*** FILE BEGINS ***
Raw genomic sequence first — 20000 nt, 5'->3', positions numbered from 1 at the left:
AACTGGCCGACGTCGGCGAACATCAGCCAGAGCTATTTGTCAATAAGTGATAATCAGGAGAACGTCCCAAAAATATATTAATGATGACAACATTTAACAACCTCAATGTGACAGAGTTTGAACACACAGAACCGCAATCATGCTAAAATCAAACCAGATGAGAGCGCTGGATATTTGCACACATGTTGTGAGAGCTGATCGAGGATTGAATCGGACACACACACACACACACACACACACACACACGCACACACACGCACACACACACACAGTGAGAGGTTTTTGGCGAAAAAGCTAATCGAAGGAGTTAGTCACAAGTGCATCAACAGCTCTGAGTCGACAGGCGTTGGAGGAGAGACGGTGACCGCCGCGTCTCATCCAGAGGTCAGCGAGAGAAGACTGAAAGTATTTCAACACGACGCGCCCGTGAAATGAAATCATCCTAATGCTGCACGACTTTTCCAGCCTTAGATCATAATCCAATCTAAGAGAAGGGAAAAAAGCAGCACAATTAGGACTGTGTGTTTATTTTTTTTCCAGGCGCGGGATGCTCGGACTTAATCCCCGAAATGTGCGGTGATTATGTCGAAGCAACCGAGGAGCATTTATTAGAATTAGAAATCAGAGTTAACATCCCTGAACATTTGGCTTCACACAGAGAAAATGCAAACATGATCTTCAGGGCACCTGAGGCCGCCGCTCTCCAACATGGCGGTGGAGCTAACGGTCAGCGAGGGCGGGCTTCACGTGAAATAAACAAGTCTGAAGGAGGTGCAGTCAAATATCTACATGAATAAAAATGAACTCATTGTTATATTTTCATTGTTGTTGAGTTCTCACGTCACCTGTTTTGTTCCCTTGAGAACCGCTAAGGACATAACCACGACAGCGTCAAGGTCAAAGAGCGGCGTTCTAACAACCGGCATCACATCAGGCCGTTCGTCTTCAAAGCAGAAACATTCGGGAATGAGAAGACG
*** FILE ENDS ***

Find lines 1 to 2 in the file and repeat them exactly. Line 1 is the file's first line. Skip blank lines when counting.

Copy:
Raw genomic sequence first — 20000 nt, 5'->3', positions numbered from 1 at the left:
AACTGGCCGACGTCGGCGAACATCAGCCAGAGCTATTTGTCAATAAGTGATAATCAGGAGAACGTCCCAAAAATATATTAATGATGACAACATTTAACAACCTCAATGTGACAGAGTTTGAACACACAGAACCGCAATCATGCTAAAATCAAACCAGATGAGAGCGCTGGATATTTGCACACATGTTGTGAGAGCTGATCGAGGATTGAATCGGACACACACACACACACACACACACACACACACGCACACACACGCACACACACACACAGTGAGAGGTTTTTGGCGAAAAAGCTAATCGAAGGAGTTAGTCACAAGTGCATCAACAGCTCTGAGTCGACAGGCGTTGGAGGAGAGACGGTGACCGCCGCGTCTCATCCAGAGGTCAGCGAGAGAAGACTGAAAGTATTTCAACACGACGCGCCCGTGAAATGAAATCATCCTAATGCTGCACGACTTTTCCAGCCTTAGATCATAATCCAATCTAAGAGAAGGGAAAAAAGCAGCACAATTAGGACTGTGTGTTTATTTTTTTTCCAGGCGCGGGATGCTCGGACTTAATCCCCGAAATGTGCGGTGATTATGTCGAAGCAACCGAGGAGCATTTATTAGAATTAGAAATCAGAGTTAACATCCCTGAACATTTGGCTTCACACAGAGAAAATGCAAACATGATCTTCAGGGCACCTGAGGCCGCCGCTCTCCAACATGGCGGTGGAGCTAACGGTCAGCGAGGGCGGGCTTCACGTGAAATAAACAAGTCTGAAGGAGGTGCAGTCAAATATCTACATGAATAAAAATGAACTCATTGTTATATTTTCATTGTTGTTGAGTTCTCACGTCACCTGTTTTGTTCCCTTGAGAACCGCTAAGGACATAACCACGACAGCGTCAAGGTCAAAGAGCGGCGTTCTAACAACCGGCATCACATCAGGCCGTTCGTCTTCAAAGCAGAAACATTCGGGAATGAGAAGACG